When was the last time you heard that from the pulpit? And what kind of response do you think such a statement would get?
In his book Unclean: Meditations on Purity, Hospitality, and Mortality, Richard Beck says:
...the Last Supper is a profoundly deep and powerful psychological intervention.
The Last Supper becomes a profoundly subversive political event in the lives of the participants. The sacrament brings real people - divided in the larger world - into a sweaty, intimate, flesh-and-blood embrace where "there shall be no difference between them and the rest."
Beck also talks about the Eucharist as the great leveler.
Jesus' example of table fellowship, which we continue as the Eucharist, breaks all the rules about who is in and who is out. It levels flat the usual ways that we use to separate ourselves from one another -- social status, wealth or lack thereof, ethnic and racial differences, and all the rest.
The early church in Corinth broke the rules by mixing social class et al. in ways that did not happen in their society. Rich and poor were to be equals in the body of Christ. That didn't always work as it should, and the apostle Paul addresses several problems in I Corinthians 12.
I'd love to quote three pages worth of Beck's writings on this, but will resist the temptation. So... get the book and read the section on Hospitality. Seriously. It is phenomenal and if you've read much of this blog, you'll know that I keep referencing it and quoting from it.
But here's what I'm wondering about: How does this work now?
Can the Eucharist be the great leveler today?
We are not a small marginalized community where our faith pushes us together despite differences in social status and strata and all that.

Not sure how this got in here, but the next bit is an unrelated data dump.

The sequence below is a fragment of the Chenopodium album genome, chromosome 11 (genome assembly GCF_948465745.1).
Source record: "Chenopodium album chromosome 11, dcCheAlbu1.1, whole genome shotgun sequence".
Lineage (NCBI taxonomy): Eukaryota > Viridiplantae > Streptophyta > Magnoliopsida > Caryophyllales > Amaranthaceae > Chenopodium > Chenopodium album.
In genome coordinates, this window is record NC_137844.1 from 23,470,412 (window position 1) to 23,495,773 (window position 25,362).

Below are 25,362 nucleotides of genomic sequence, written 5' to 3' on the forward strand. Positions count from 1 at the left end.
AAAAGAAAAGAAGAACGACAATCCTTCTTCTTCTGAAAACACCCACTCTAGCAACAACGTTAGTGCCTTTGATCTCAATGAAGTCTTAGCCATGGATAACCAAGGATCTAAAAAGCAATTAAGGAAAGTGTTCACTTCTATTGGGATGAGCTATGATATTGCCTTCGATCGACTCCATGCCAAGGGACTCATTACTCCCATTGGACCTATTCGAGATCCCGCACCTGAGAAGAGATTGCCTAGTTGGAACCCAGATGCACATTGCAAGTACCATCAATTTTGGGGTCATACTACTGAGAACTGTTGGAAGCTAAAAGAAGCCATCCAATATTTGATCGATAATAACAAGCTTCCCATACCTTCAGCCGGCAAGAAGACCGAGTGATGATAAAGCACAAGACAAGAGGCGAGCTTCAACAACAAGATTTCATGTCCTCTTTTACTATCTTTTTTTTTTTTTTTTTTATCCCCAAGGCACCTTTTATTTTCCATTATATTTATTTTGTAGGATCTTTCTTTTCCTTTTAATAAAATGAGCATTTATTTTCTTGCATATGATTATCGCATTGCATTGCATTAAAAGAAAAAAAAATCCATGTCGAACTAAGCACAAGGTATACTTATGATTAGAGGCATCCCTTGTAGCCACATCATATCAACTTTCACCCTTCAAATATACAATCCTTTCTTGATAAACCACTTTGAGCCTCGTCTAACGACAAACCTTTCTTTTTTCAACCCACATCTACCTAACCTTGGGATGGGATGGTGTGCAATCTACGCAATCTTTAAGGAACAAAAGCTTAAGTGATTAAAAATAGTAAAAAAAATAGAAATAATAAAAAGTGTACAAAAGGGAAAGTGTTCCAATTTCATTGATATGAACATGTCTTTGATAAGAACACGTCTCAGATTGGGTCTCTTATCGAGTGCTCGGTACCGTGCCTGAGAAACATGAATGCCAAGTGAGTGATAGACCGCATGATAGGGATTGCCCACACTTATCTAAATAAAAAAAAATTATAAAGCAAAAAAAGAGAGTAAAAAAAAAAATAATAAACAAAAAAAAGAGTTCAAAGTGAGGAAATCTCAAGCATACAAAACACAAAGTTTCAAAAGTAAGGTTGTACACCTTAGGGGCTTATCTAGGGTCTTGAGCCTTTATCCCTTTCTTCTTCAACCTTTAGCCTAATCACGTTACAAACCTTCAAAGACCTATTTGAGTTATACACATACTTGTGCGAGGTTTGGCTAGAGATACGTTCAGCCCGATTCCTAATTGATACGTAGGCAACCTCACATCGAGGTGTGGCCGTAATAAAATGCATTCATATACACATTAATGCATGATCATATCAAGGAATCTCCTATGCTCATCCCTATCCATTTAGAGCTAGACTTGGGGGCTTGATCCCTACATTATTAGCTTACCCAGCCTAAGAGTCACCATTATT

Most of us do not live in a small village with only one choice of church. We live in big cities where some intersections have three or four different churches and if they aren't the right ones, we can drive down the street or across town to another one.
We (by which I mean, the local church) are majorly segregated along racial, political, economic, theological, philosophical, sexual, social status, and other lines.
Thus, when we are at the Table, it is usually with those who are like us. We are not stretched, our moral circle is not crossed or erased. The body of Christ is missing an arm and a toe and sometimes, its heart...
In fact, we are usually not at a literal table. We are in pews passing the trays of bread and wine along the row, or we go up and stand in line to receive at the front. The people outside of our moral circle are in another pew or somewhere else in line. In any case, easy to ignore, easy to leave out.
Even in this context, the Eucharist can be the great leveler. Think of the significance of seeing everyone welcome to the front and drinking of the same cup, especially when some are people who in general society would not be associating with one another.
But what about those differences that are not obvious like race? Or those differences that do not stand out so much even if we know them, like socio-economic? Much easier to ignore during the Eucharist when it's in pews or in lines. Much easier to keep our moral circles intact and to just not notice those outside of our circle.
I wonder how being gathered around a literal table might help with this, especially with a common loaf of bread and a shared cup. Sitting around a table like at a family dinner. Seeing one anothers' faces and looking into each others' eyes....
I wonder if there might be a Eucharistic equivalent to the popular "ashes to go", which would break open our moral circles and our arms to embrace one another....